The Shakespeare Conference: SHK 11.0143  Friday, 21 January 2000.

From:           Tony Burton <This email address is being protected from spambots. You need JavaScript enabled to view it.>
Date:           Friday, 21 Jan 2000 05:36:49 -0800
Subject: 11.0104 Hamlet Q1 Performance
Comment:        Re: SHK 11.0104 Hamlet Q1 Performance

I just returned from two happy theater-going weeks in London, where the
Red Shift's production of Q1 Hamlet at the Bloomsbury Theatre in London
on January 20 had no problems with the smoke machine, probably because
the auditorium was a large one.  The setting was the same as described
by John Briggs, but I thought the use of the metal screen and pyramidal
frustrums for percussion effects worked well, and also the imaginative
way the pyramids were moved around, laid down, and generally redeployed
to form stages, platforms, hiding places, etc. as needed from scene to
scene.  I didn't have the text with me, and couldn't follow the cuts as
well as Briggs seems to have done, but a few production notes may be of

Hamlet's first soliloquy-too sallied flesh-was performed downstage
while, behind and unseen we hear the barely audible sound of Claudius'
(Q2 and F) speech to the court describing his brother's death and his
own succession and marriage to Gertrude.  It was effective, but directly
contrary to the purpose of presenting Q1 as a coherent work that could
be followed and understood on its own.  I thought the actor playing
Horatio did a fine job and I'm sorry not to have his name at hand right
now .

The modern military regalia was certainly  intrusive for the sort of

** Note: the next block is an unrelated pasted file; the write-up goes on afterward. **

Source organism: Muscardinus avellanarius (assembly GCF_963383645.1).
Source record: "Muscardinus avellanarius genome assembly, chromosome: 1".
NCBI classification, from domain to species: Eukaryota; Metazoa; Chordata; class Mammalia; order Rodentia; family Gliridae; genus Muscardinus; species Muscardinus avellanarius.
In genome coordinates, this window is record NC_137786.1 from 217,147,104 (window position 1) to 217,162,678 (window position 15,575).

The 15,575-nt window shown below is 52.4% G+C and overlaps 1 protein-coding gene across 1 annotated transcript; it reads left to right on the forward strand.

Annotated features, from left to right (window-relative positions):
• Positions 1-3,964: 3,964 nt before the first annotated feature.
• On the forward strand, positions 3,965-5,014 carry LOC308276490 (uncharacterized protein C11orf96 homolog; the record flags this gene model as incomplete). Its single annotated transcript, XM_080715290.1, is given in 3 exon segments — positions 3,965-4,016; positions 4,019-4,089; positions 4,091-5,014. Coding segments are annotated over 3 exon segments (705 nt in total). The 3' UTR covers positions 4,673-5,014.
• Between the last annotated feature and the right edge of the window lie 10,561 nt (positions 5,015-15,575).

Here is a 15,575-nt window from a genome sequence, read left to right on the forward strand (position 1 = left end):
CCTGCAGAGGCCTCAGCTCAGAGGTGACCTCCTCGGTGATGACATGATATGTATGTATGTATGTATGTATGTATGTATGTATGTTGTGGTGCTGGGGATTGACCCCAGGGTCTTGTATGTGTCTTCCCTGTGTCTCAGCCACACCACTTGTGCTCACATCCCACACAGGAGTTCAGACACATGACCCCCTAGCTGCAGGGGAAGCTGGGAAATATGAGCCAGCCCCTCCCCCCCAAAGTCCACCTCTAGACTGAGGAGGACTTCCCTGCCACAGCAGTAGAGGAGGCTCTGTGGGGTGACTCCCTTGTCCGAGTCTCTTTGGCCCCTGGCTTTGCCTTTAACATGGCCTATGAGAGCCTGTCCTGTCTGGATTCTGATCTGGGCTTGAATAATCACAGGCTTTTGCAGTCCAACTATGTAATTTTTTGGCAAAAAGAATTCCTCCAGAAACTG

experiment a full-scale performance of Q1 represents, but not overly
disturbing until his last lines-"Take up the bodies.  Such a sight as
this/ Becomes the field, but here doth much amiss," when he lifts his
pistol and points it at Horatio's temple.  This is a clear reference to
Ingmar Bergman's daring production of the 80's, where troops dressed  in
the (then chic) style of Cuban guerillas with Fortinbras in the Che
Guevarra role, burst into an otherwise Elizabethan court scene and, in
the same gesture used in this production, Fortinbras shot Horatio dead.
Here, the play ended with the gesture only.

All in all, a strange compromise, almost a vote of no confidence in the
initial idea, i.e.,  to see how Q1 works onstage.  But the most
interesting feature to me was the overall impression how well Q1 does
work to convey the story with sufficient action to hold interest for the
duration of the performance.  Indeed, there was so little lost by reason
of the absence of the great poetry of the familiar Q2 and F texts, the
running images and metaphors beloved of scholars, the memorable phrases
that still enrich our language, that it stands as a powerful indictment
of every modern production I can recall, that so little is made by their
directors of the visual imagery packed into the "improved" versions as
they reduce the play, each from their own (Freudian, Marxist,
historical-pageant, action-film, rebellious youth, etc.) points of
departure, into little more than an enactment of the plot line.  So what
did Shakespeare hope to ADD to the stage version with all those pretty
word pictures?  Loving the imagery as I do, I hope someday to see it
more central to some director's efforts to capture the substance of the
play for a modern audience.  I invite requests for consultation.

It's good to be back.  Tony B

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